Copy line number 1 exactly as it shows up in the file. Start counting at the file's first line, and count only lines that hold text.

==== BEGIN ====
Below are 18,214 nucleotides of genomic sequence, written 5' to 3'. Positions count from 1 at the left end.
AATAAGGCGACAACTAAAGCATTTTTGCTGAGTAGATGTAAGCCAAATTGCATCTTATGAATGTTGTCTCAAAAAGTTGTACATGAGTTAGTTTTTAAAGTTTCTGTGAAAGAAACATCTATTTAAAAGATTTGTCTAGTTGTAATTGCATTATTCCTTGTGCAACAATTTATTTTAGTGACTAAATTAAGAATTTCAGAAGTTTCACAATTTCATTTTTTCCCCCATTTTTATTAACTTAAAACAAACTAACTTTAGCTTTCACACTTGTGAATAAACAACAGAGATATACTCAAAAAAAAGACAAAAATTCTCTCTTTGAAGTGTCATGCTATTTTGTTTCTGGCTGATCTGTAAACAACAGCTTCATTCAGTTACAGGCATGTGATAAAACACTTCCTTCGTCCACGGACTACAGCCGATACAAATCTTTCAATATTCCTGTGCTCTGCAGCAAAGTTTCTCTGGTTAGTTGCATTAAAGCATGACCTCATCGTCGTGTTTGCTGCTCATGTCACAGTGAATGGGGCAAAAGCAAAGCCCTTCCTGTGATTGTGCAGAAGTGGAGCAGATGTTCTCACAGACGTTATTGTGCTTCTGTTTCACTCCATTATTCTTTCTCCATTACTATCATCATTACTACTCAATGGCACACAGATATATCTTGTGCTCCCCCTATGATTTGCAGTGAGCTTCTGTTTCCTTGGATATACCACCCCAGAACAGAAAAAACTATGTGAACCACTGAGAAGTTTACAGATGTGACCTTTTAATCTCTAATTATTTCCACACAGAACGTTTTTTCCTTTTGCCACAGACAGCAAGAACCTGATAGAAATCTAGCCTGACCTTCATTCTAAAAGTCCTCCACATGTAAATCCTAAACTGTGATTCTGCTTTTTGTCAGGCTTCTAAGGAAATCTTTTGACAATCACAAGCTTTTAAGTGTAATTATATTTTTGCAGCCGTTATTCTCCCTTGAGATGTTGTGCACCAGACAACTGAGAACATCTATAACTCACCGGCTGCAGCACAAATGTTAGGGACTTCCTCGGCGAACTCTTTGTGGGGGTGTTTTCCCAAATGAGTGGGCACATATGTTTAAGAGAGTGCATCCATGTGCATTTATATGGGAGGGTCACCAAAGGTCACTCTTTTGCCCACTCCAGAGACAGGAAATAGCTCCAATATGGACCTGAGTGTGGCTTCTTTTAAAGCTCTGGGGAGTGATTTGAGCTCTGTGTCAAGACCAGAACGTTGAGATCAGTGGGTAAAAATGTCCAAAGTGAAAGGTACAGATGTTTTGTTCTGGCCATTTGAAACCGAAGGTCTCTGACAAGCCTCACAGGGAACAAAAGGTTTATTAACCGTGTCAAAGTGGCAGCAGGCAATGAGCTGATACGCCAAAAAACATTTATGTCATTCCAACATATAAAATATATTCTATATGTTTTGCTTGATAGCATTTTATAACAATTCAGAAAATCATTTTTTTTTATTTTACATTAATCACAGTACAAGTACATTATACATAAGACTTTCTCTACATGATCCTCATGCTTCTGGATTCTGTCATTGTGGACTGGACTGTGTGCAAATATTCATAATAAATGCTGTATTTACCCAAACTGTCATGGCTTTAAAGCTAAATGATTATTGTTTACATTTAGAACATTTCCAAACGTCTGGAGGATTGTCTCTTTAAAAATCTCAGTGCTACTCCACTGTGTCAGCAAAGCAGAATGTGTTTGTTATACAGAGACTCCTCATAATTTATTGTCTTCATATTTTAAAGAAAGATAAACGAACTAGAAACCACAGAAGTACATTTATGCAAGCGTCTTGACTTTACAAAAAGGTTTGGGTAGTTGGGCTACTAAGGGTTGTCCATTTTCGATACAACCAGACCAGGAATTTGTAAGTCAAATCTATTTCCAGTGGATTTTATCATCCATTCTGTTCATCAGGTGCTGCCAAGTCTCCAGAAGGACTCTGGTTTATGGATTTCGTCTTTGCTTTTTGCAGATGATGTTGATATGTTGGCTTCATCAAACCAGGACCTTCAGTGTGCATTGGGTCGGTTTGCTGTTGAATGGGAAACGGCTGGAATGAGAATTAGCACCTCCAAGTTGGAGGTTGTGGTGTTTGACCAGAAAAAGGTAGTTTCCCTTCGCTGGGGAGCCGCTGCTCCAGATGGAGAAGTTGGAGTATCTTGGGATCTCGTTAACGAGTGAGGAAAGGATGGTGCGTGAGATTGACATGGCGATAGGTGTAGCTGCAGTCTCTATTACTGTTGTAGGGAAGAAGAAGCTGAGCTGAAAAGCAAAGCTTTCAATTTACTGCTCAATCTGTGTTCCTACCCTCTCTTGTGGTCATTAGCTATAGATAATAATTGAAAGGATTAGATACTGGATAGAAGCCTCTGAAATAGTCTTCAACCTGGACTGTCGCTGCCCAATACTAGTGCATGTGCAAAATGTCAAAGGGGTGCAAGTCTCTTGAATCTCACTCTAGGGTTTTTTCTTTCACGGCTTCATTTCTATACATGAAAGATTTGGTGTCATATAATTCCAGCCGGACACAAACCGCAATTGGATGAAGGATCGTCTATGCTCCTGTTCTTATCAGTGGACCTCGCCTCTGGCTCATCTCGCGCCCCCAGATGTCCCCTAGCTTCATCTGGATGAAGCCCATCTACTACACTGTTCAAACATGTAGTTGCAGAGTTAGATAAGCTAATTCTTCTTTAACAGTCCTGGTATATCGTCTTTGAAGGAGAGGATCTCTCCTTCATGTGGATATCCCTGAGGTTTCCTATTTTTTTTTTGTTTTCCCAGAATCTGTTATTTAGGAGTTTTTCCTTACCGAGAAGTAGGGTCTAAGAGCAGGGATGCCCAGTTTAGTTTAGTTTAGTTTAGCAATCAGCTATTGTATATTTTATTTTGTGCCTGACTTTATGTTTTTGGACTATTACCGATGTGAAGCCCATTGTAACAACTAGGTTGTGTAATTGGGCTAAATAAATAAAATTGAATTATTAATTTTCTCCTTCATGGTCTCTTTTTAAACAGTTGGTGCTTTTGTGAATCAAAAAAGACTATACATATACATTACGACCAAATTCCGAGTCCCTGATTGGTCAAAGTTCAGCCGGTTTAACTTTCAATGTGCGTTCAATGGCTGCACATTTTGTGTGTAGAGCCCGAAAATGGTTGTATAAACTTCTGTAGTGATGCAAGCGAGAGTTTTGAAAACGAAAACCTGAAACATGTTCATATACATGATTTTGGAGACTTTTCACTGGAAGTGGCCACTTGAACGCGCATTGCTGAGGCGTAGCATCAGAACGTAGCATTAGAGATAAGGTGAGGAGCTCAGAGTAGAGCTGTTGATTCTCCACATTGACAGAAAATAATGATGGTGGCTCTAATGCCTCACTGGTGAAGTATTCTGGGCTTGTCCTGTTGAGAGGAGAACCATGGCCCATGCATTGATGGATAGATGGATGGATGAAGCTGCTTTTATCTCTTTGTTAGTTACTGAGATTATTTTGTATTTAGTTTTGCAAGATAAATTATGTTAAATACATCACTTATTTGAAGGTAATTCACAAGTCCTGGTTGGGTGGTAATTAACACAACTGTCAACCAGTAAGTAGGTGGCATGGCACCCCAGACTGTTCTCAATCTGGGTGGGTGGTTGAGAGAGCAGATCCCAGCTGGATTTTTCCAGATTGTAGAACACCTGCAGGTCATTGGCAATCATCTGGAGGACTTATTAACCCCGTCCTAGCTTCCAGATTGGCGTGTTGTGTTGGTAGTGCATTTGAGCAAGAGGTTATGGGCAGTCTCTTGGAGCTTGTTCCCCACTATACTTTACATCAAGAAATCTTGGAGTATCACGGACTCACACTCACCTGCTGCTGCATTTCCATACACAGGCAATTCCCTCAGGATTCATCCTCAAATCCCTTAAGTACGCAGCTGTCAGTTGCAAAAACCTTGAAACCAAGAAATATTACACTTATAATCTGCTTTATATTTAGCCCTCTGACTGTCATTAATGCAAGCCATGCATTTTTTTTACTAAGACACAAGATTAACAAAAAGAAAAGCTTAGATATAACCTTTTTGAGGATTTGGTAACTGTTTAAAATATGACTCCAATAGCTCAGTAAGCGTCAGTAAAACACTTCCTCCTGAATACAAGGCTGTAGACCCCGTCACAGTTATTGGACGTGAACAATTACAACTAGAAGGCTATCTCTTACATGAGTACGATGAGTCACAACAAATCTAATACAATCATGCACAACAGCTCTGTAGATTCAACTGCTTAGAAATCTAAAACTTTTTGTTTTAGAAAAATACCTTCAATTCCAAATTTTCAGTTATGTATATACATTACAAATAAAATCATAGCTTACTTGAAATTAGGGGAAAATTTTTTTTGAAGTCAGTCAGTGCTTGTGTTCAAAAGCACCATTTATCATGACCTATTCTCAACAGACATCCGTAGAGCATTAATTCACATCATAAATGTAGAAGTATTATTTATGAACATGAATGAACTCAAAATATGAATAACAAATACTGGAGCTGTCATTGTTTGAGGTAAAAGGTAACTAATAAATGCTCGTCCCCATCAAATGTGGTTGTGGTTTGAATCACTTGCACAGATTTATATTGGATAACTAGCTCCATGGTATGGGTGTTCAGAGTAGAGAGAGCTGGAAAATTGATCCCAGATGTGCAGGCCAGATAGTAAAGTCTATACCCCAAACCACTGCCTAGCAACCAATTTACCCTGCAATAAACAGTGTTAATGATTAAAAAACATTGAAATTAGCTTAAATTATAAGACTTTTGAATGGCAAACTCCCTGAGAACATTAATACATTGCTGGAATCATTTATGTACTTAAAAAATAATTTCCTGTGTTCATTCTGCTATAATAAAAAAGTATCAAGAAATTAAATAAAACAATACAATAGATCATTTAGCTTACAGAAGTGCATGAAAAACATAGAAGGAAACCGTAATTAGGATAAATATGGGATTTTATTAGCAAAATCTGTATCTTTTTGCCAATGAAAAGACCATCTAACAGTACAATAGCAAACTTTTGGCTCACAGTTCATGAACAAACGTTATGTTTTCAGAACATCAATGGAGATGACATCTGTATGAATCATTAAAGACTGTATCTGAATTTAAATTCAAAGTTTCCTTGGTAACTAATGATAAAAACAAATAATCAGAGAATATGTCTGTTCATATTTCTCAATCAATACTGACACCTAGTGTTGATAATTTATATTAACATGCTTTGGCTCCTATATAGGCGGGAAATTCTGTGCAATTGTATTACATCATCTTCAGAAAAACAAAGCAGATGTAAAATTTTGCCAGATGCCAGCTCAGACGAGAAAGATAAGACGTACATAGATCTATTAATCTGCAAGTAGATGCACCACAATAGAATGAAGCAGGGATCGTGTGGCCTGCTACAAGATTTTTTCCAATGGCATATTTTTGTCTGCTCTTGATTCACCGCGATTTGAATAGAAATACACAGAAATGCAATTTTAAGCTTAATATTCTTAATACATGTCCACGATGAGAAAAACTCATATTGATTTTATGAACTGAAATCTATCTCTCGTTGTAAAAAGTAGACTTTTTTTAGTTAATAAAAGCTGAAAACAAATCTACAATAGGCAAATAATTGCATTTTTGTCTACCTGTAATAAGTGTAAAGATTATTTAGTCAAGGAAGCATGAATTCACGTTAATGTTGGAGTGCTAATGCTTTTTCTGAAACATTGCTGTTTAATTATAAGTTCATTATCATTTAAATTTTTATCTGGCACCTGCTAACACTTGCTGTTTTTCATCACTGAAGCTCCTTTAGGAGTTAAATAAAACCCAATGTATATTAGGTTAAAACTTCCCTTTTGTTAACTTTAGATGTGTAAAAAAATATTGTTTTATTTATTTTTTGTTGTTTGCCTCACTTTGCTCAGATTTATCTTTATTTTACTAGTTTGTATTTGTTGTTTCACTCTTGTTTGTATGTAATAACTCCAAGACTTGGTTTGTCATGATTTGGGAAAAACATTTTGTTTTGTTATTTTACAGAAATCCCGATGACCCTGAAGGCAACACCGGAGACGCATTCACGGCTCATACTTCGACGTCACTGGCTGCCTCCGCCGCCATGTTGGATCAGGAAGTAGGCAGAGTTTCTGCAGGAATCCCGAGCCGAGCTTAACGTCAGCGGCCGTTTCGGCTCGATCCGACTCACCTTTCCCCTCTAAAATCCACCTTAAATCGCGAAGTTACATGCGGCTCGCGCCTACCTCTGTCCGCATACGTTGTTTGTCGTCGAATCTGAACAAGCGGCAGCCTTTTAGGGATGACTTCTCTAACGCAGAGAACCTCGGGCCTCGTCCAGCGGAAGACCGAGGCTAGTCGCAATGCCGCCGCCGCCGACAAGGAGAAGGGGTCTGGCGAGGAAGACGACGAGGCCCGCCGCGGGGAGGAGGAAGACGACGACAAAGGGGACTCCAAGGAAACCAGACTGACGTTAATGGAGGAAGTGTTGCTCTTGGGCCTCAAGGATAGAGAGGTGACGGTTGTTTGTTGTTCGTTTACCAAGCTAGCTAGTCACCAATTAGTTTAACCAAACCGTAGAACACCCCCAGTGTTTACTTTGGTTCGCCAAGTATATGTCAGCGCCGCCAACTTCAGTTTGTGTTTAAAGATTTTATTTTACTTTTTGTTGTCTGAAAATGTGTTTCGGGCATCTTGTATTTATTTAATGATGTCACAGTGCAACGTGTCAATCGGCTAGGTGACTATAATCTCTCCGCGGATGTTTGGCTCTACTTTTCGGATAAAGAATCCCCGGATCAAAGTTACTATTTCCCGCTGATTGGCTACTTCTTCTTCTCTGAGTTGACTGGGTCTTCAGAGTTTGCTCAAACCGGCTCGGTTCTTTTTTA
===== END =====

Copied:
Below are 18,214 nucleotides of genomic sequence, written 5' to 3'. Positions count from 1 at the left end.